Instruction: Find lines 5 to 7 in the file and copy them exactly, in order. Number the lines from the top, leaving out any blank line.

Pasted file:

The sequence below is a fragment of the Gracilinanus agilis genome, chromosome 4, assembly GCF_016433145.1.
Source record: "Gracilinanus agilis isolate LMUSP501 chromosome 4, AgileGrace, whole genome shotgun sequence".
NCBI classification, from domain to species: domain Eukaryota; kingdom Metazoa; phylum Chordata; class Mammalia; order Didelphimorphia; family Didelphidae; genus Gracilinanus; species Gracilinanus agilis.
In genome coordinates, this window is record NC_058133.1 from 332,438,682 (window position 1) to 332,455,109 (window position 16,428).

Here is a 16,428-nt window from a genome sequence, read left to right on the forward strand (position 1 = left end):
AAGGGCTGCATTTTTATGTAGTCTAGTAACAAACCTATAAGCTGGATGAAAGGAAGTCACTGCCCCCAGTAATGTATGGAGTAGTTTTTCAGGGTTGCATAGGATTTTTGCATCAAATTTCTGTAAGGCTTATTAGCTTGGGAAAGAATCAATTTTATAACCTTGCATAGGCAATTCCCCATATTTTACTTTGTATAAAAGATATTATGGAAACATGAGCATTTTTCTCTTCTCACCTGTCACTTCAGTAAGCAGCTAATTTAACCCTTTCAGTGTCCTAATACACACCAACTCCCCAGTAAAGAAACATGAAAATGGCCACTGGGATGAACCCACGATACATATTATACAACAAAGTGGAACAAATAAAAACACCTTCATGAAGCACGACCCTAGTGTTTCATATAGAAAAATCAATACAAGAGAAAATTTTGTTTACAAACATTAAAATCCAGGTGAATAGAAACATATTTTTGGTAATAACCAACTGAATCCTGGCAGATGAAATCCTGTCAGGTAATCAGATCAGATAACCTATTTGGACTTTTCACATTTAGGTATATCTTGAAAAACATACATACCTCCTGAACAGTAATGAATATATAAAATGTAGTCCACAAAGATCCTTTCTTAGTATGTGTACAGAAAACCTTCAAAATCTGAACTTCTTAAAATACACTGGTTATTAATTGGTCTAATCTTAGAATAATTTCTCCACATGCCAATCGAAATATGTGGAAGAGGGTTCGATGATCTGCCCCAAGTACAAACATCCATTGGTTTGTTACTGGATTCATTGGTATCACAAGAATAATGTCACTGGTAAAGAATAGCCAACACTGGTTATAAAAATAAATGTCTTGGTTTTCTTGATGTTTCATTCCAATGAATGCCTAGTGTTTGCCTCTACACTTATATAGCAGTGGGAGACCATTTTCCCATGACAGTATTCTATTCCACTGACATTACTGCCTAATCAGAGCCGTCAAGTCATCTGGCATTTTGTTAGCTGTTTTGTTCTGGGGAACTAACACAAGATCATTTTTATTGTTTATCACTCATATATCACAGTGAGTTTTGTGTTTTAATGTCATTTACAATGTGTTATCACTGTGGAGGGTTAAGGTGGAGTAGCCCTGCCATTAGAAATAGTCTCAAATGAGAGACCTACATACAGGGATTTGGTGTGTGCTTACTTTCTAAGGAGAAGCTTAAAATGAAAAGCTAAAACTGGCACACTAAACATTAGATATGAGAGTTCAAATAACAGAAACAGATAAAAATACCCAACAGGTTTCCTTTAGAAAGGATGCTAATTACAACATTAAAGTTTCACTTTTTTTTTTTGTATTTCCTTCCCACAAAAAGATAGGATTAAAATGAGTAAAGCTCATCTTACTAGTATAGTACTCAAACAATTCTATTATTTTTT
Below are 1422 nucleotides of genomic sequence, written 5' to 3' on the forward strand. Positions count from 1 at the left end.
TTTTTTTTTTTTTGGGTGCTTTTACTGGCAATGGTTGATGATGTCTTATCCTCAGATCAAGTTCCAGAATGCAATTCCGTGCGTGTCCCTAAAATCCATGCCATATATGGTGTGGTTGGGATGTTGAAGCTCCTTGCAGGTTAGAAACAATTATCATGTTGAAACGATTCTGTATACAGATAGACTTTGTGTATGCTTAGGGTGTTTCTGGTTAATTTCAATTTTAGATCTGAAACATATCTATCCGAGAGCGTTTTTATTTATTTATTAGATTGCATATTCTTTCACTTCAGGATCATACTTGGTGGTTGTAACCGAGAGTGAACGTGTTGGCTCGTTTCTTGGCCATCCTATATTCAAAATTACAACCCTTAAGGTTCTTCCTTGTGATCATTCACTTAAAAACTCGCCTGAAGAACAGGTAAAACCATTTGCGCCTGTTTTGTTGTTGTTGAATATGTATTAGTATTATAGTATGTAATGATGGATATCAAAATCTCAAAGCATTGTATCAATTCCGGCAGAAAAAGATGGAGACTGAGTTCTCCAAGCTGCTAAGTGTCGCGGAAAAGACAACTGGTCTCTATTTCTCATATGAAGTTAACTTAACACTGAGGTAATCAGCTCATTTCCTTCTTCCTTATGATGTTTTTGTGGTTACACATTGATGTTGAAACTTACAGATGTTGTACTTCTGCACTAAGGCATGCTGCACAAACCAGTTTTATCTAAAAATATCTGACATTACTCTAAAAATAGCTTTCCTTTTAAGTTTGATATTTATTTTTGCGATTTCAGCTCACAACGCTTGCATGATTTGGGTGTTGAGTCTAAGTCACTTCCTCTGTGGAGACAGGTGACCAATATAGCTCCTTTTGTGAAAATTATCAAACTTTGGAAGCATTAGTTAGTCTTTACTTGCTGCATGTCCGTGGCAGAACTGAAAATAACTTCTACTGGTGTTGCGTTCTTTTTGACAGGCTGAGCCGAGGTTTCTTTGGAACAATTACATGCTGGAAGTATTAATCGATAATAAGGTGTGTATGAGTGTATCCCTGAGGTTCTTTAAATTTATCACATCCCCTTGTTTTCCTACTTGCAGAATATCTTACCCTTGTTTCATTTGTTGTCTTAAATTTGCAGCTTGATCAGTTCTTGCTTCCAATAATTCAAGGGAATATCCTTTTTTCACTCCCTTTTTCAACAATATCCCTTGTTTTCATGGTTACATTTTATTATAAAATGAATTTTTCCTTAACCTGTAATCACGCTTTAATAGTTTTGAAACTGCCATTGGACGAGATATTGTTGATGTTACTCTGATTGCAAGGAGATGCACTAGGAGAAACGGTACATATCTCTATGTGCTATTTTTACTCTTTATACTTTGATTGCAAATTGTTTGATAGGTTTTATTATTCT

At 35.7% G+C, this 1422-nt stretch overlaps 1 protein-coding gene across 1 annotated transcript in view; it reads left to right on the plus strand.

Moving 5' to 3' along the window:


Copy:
Here is a 16,428-nt window from a genome sequence, read left to right on the forward strand (position 1 = left end):
AAGGGCTGCATTTTTATGTAGTCTAGTAACAAACCTATAAGCTGGATGAAAGGAAGTCACTGCCCCCAGTAATGTATGGAGTAGTTTTTCAGGGTTGCATAGGATTTTTGCATCAAATTTCTGTAAGGCTTATTAGCTTGGGAAAGAATCAATTTTATAACCTTGCATAGGCAATTCCCCATATTTTACTTTGTATAAAAGATATTATGGAAACATGAGCATTTTTCTCTTCTCACCTGTCACTTCAGTAAGCAGCTAATTTAACCCTTTCAGTGTCCTAATACACACCAACTCCCCAGTAAAGAAACATGAAAATGGCCACTGGGATGAACCCACGATACATATTATACAACAAAGTGGAACAAATAAAAACACCTTCATGAAGCACGACCCTAGTGTTTCATATAGAAAAATCAATACAAGAGAAAATTTTGTTTACAAACATTAAAATCCAGGTGAATAGAAACATATTTTTGGTAATAACCAACTGAATCCTGGCAGATGAAATCCTGTCAGGTAATCAGATCAGATAACCTATTTGGACTTTTCACATTTAGGTATATCTTGAAAAACATACATACCTCCTGAACAGTAATGAATATATAAAATGTAGTCCACAAAGATCCTTTCTTAGTATGTGTACAGAAAACCTTCAAAATCTGAACTTCTTAAAATACACTGGTTATTAATTGGTCTAATCTTAGAATAATTTCTCCACATGCCAATCGAAATATGTGGAAGAGGGTTCGATGATCTGCCCCAAGTACAAACATCCATTGGTTTGTTACTGGATTCATTGGTATCACAAGAATAATGTCACTGGTAAAGAATAGCCAACACTGGTTATAAAAATAAATGTCTTGGTTTTCTTGATGTTTCATTCCAATGAATGCCTAGTGTTTGCCTCTACACTTATATAGCAGTGGGAGACCATTTTCCCATGACAGTATTCTATTCCACTGACATTACTGCCTAATCAGAGCCGTCAAGTCATCTGGCATTTTGTTAGCTGTTTTGTTCTGGGGAACTAACACAAGATCATTTTTATTGTTTATCACTCATATATCACAGTGAGTTTTGTGTTTTAATGTCATTTACAATGTGTTATCACTGTGGAGGGTTAAGGTGGAGTAGCCCTGCCATTAGAAATAGTCTCAAATGAGAGACCTACATACAGGGATTTGGTGTGTGCTTACTTTCTAAGGAGAAGCTTAAAATGAAAAGCTAAAACTGGCACACTAAACATTAGATATGAGAGTTCAAATAACAGAAACAGATAAAAATACCCAACAGGTTTCCTTTAGAAAGGATGCTAATTACAACATTAAAGTTTCACTTTTTTTTTTTGTATTTCCTTCCCACAAAAAGATAGGATTAAAATGAGTAAAGCTCATCTTACTAGTATAGTACTCAAACAATTCTATTATTTTTT
Below are 1422 nucleotides of genomic sequence, written 5' to 3' on the forward strand. Positions count from 1 at the left end.